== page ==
Motivation Mondays

2/15/21
Step One

Weekly Focal Point

“Owning our own story can be hard but not nearly as difficult as spending our lives running from it. Embracing our vulnerabilities is risky but not nearly as dangerous as giving up on love and belonging and joy – the experiences that make us the most vulnerable. Only when we are brave enough to explore the darkness will be discover the infinite power of our light.”

~ Brené Brown ~

step one

Twelve Step Series: Step One

Step One: We admitted we were powerless over alcohol – that our lives had become unmanageable.

“Freed from the obsession with another person, we could focus our attention on ourselves. We looked at how our lives had become unmanageable. How did we change our negative attitudes? How did we find the path to self awareness? What actions did we take to change ourselves for the better? How and where did we get the help we needed? Our answers lay in taking the Twelve suggested Steps toward recovery, which had been used successfully by others with similar problems. We began with the Cornerstone of them all: Step One. Some order came out of chaos. It became easier and easier to accept the idea we could take charge of ourselves. Each time we detached we moved forward. With our admission that we lacked power over alcohol, that we lacked the ability to direct other people’s lives, and that our lives were unmanageable, we became ready to look beyond ourselves for the strength we needed to live a new way of life.”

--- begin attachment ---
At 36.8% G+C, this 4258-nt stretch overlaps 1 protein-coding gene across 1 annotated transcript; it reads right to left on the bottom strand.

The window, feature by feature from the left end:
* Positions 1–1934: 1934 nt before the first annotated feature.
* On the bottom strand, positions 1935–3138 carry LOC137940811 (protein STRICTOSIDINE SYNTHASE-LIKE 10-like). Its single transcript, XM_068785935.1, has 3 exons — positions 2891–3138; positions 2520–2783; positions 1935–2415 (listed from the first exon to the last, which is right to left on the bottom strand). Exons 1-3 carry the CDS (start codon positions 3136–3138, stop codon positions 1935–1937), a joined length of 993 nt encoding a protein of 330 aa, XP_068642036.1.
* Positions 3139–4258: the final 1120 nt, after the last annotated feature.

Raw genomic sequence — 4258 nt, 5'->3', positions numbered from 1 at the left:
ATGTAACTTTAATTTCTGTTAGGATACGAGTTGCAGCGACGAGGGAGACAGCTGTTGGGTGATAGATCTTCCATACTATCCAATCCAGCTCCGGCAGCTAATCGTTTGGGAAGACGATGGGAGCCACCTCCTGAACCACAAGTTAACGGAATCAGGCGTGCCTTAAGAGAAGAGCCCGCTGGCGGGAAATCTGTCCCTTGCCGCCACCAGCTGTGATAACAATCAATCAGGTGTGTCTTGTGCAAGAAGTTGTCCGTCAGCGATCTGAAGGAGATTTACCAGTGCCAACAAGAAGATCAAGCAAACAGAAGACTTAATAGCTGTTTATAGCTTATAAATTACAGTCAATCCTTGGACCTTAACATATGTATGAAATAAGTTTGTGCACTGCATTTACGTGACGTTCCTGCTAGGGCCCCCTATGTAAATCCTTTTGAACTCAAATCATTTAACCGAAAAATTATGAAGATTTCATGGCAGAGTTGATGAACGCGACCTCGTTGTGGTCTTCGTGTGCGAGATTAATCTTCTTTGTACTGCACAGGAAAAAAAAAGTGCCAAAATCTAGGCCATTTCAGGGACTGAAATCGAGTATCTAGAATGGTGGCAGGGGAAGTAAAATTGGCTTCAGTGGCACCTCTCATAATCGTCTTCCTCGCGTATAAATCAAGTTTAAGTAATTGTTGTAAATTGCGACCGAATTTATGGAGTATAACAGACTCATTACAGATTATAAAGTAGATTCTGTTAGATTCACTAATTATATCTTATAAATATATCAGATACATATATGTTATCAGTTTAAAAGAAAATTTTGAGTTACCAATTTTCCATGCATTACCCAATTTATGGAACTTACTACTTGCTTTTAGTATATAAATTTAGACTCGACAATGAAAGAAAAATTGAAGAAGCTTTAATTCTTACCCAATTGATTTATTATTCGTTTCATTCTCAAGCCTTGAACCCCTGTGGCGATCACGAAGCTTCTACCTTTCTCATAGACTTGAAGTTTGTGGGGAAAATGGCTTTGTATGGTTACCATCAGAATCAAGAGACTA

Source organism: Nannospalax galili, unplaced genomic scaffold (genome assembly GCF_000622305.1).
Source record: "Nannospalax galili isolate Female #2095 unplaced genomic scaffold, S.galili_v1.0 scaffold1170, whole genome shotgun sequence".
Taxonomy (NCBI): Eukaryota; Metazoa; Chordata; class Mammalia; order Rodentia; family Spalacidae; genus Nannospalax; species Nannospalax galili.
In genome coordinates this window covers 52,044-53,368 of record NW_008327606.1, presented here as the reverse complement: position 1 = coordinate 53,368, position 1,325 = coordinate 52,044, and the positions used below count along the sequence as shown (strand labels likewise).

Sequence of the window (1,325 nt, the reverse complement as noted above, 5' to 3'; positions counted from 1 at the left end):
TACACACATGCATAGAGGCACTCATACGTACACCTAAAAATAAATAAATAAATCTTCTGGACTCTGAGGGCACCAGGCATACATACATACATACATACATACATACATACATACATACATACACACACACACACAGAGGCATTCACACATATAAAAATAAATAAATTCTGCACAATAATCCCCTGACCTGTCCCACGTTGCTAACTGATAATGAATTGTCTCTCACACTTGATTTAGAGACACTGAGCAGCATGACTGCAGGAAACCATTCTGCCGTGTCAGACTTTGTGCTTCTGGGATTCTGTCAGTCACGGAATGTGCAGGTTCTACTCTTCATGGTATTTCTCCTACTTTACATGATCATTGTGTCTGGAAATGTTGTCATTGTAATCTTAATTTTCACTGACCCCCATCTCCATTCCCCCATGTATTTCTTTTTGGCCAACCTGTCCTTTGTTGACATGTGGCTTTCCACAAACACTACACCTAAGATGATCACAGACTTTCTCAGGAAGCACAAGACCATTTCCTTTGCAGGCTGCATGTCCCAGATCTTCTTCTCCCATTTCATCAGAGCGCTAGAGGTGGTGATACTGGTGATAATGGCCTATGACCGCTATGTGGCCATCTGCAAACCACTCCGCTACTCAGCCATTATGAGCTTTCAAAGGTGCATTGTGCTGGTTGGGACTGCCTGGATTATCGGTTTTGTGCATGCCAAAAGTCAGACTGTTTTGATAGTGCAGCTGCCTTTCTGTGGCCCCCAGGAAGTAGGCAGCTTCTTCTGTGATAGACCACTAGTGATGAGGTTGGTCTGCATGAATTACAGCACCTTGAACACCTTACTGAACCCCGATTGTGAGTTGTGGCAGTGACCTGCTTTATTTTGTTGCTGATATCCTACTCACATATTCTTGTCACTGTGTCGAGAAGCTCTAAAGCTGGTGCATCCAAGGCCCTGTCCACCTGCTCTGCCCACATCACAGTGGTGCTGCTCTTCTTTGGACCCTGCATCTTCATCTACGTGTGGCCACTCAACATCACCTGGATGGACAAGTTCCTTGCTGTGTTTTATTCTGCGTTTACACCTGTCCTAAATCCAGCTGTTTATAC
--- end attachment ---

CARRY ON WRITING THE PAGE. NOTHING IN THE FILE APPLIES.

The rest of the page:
(Al-Anon’s Twelve Steps & Twelve Traditions, pg. 9)

3 C’s of Al-Anon

  1. We didn’t CAUSE it
  2. We can’t CONTROL it
  3. We can’t CURE it

AND WE WON’T CONTRIBUTE TO IT TODAY

***New Family Meeting will take place on February 23rd at 7 p.m. CST via Zoom***

Considerations for the Week

  1. Have I considered the possibility that I need a support system of my own such as an Al-Anon Family Group or another fellowship to help me successfully navigate the journey in family recovery?
  2. Has my past experience of attempting to overcome the effects of substance use disorder on my own proved beneficial to me? Am I now willing to take action in a different direction?
  3. Do I know that I am a person worthy of healing and experiencing a life of freedom, just as my loved one is?
close